• OUR LADY of CZĘSTOCHOWA: st Sigismund parish church, Słomczyn, Poland; source: own collectionOUR LADY of CZĘSTOCHOWA
    St Sigismund parish church, Słomczyn, Poland
    source: own collection
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Roman Catholic
St Sigismund parish
05-507 Słomczyn
85 Wiślana Str.
Konstancin deanery
Warsaw archdiocese, Poland

  • St SIGISMUND: St Sigismund parish church, Słomczyn, Poland; source: own collectionSt SIGISMUND
    St Sigismund parish church, Słomczyn, Poland
    source: own collection
  • St SIGISMUND: XIX c., feretory, St Sigismund parish church, Słomczyn, Poland; source: own collectionSt SIGISMUND
    XIX c., feretory
    St Sigismund parish church, Słomczyn, Poland
    source: own collection
  • St SIGISMUND: XIX c., feretory, St Sigismund parish church, Słomczyn, Poland; source: own collectionSt SIGISMUND
    XIX c., feretory
    St Sigismund parish church, Słomczyn, Poland
    source: own collection
  • St SIGISMUND: XIX c., feretory, St Sigismund parish church, Słomczyn, Poland; source: own collectionSt SIGISMUND
    XIX c., feretory
    St Sigismund parish church, Słomczyn, Poland
    source: own collection
  • St SIGISMUND: XIX c., feretory, St Sigismund parish church, Słomczyn, Poland; source: own collectionSt SIGISMUND
    XIX c., feretory
    St Sigismund parish church, Słomczyn, Poland
    source: own collection
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Martyrology of the clergy — Poland

XX century (1914 – 1989)

personal data

review in:

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surname

CEBROWSKI

forename(s)

Victor (pl. Wiktor)

  • CEBROWSKI Victor - Commemorative plaque, St Stanislaus church, Sankt Petersburg, source: ipn.gov.pl, own collection; CLICK TO ZOOM AND DISPLAY INFOCEBROWSKI Victor
    Commemorative plaque, St Stanislaus church, Sankt Petersburg
    source: ipn.gov.pl
    own collection

function

eparchial priest

creed

Ukrainian Greek Catholic GCmore on
en.wikipedia.org
[access: 2013.05.19]

diocese / province

Lviv GC archeparchymore on
en.wikipedia.org
[access: 2013.05.19]

nationality

Ukrainian

date and place
of death

10.01.1944

ITL VorkutLagGuLAG slave labour camp network
today: Komi rep., Russia

more on
en.wikipedia.org
[access: 2022.01.09]

details of death

After German and Russian invasion of Poland in 09.1939 and start of the II World, after start of Russian occupation, arrested by the Russians on 28.09.1940.

Jailed in Lviv prison.

On 28.05.1941 sentenced to 8 years in Russian slave labour camps — Gulag.

Sent to Starobilsk concentration camp and from there on 12.07.1941 to ITL VorkutLag complex of slave labour concentration camps where perished.

cause of death

extermination

perpetrators

Russians

date and place
of birth

1904

Kutytoday: Busk urban hrom., Zolochiv rai., Lviv, Ukraine
more on
en.wikipedia.org
[access: 2022.08.05]

presbyter (holy orders)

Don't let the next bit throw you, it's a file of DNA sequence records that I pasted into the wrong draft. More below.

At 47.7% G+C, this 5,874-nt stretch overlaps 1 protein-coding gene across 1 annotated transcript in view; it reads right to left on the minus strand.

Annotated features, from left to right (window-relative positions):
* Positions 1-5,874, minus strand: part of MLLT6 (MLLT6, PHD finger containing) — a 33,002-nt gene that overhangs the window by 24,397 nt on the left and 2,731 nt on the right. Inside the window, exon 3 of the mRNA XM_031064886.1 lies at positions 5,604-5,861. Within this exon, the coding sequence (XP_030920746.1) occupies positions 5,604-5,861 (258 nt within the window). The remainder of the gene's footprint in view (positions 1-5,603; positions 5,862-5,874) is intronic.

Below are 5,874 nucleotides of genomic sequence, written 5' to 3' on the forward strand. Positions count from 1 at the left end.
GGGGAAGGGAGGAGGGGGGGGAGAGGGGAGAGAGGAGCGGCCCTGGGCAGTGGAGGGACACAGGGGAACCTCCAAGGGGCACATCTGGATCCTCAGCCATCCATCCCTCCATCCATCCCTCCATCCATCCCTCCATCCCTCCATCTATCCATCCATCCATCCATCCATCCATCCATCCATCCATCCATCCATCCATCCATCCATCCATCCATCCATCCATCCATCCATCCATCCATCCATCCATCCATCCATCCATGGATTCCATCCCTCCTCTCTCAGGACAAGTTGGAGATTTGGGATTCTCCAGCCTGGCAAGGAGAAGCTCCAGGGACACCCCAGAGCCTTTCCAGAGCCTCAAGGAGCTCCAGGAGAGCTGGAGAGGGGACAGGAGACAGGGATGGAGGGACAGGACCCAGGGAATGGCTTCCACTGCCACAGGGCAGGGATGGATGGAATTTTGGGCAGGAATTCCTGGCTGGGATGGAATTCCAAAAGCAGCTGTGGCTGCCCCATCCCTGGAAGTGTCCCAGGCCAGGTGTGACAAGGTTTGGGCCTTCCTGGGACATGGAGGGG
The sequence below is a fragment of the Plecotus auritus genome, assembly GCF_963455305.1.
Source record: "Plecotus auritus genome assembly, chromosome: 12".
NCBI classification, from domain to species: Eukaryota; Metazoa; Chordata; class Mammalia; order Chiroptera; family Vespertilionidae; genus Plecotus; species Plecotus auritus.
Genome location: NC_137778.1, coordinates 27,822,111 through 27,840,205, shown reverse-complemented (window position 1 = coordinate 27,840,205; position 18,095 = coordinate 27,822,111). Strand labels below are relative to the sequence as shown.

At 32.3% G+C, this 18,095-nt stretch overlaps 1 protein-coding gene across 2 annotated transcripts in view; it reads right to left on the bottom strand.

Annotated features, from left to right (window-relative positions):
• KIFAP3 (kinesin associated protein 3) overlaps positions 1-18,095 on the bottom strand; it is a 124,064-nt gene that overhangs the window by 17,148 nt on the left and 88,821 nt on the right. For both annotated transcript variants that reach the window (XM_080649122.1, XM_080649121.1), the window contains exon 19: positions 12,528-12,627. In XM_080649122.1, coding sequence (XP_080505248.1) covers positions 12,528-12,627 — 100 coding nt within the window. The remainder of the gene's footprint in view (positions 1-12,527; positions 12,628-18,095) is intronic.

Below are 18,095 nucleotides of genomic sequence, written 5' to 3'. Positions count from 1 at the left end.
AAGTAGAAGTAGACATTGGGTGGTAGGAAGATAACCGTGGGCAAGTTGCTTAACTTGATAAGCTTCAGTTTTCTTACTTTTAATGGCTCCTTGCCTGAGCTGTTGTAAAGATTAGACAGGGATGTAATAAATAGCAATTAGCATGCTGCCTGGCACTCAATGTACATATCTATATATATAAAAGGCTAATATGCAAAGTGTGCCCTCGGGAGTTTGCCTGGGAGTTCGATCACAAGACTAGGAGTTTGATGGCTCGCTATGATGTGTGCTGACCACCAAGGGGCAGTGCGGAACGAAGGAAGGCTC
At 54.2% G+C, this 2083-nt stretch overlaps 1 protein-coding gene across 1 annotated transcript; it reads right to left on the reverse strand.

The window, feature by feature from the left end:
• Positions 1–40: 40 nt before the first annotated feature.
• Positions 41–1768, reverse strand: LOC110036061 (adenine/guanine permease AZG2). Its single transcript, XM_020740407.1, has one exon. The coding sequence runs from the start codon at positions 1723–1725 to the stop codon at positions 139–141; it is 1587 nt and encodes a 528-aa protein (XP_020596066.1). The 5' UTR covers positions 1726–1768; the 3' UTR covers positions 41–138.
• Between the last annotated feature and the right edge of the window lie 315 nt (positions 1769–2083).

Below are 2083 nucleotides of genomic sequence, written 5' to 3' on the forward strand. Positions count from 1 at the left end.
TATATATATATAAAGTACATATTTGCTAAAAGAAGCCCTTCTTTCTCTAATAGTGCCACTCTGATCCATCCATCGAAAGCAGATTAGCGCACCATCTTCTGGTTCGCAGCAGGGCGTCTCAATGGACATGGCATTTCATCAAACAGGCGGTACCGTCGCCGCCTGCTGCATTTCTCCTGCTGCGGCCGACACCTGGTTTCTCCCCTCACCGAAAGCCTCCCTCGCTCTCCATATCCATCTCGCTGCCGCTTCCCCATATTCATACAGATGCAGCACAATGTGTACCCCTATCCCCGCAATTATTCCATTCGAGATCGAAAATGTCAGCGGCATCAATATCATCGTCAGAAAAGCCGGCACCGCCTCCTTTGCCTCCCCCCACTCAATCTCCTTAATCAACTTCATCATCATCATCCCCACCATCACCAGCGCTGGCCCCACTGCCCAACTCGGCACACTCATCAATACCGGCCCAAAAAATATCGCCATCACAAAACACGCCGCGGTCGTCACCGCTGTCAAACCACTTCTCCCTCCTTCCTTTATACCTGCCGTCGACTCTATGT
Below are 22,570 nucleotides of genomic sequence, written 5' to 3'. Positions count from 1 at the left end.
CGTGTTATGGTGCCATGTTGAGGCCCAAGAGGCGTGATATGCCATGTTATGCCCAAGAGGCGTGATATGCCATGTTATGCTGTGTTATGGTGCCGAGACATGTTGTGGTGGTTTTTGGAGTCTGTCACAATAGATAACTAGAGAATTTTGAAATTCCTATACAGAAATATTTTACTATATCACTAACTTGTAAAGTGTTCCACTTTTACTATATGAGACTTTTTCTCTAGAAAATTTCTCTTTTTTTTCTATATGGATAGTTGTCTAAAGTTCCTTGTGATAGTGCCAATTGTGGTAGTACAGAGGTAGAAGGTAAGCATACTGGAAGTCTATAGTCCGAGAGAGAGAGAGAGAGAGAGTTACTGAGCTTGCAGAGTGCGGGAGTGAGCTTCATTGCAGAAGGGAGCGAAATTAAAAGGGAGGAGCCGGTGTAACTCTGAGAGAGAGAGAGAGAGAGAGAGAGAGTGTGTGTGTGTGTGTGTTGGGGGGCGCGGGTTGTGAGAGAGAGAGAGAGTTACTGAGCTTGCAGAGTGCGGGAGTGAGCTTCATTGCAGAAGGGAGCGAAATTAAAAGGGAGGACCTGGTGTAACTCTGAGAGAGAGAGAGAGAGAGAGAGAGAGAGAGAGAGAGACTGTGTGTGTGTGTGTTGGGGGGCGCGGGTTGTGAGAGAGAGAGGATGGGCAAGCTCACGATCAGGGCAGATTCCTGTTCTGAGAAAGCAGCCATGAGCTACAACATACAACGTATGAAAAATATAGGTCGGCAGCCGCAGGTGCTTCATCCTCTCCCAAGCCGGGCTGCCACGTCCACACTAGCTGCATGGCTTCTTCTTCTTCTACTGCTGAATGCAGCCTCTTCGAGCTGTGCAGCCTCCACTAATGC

ordination

1934

positions held

from 1934

vicar — Kutytoday: Busk urban hrom., Zolochiv rai., Lviv, Ukraine
more on
en.wikipedia.org
[access: 2022.08.05]
⋄ Nativity of the Blessed Virgin Mary GC parish ⋄ Oleskotoday: Busk urban hrom., Zolochiv rai., Lviv, Ukraine
more on
en.wikipedia.org
[access: 2020.11.20]
GC deanery

till 1927

student — Lvivtoday: Lviv urban hrom., Lviv rai., Lviv, Ukraine
more on
en.wikipedia.org
[access: 2022.01.16]
⋄ philosophy and theology, Greek Catholic Theological Seminary

married

others related
in death

CZUBATYClick to display biography Vladimir, MENDRIKSClick to display biography John, RUDISClick to display biography Ignatius, RYŁŁOClick to display biography Theodore, WACZYŃSKIClick to display biography Peter, ŻDANClick to display biography John, GRABLIKASClick to display biography Paul, LIUTKUSClick to display biography Peter, CZAJKOWSKIClick to display biography Theophilus, KISIELEWSKIClick to display biography Daniel Basil, WÓJTOWICZClick to display biography James

murder sites
camp 
(+ prisoner no)

ITL VorkutLag: Russian Rus. Исправи́тельно‑Трудово́й Ла́герь (Eng. Corrective Labor Camp) ITL Rus. Воркутинский (Eng. Vorkutinskiy) — concentration and slave forced labor camp (within the Gulag complex) — headquartered in the town of Vorkuta in the Republic of Komi (initially prob. in Arkhangelsk Oblast), beyond the Arctic circle. Founded on 10.05.1938. Prisoners slaved at the construction of mines and coal mining (including processing plants, construction and renovation of access railway lines), preparation for industrial purposes and development of molybdenum deposits (including construction of the Vorkuta‑Kharbey power line, experimental enrichment plant, access roads), construction of barges on the Pechora River, construction of a thermal power plant, in various factories (production of bricks, building materials, wood processing, cement, furs, consumer goods), workshops (repair, mechanical), auxiliary agricultural work, etc. At its peak — till the death on 05.03.1953 of Russian socialist leader, Joseph Stalin — c. 73,000 prisoners were held there: e.g. 52,195 (01.01.1946); 62,525 (01.01.1948); 62,676 (01.01.1950); 72,940 (01.01.1951); 41,677 (01.01.1952); 52,453 (01.01.1955); 50,515 (01.01.1956); 49,646 (01.01.1957). In the most tragic year in the history of the camp, 1943, 15.5% of prisoners died. The total number of victims is unknown. Ceased to exist in 1960. (more on: old.memo.ruClick to attempt to display webpage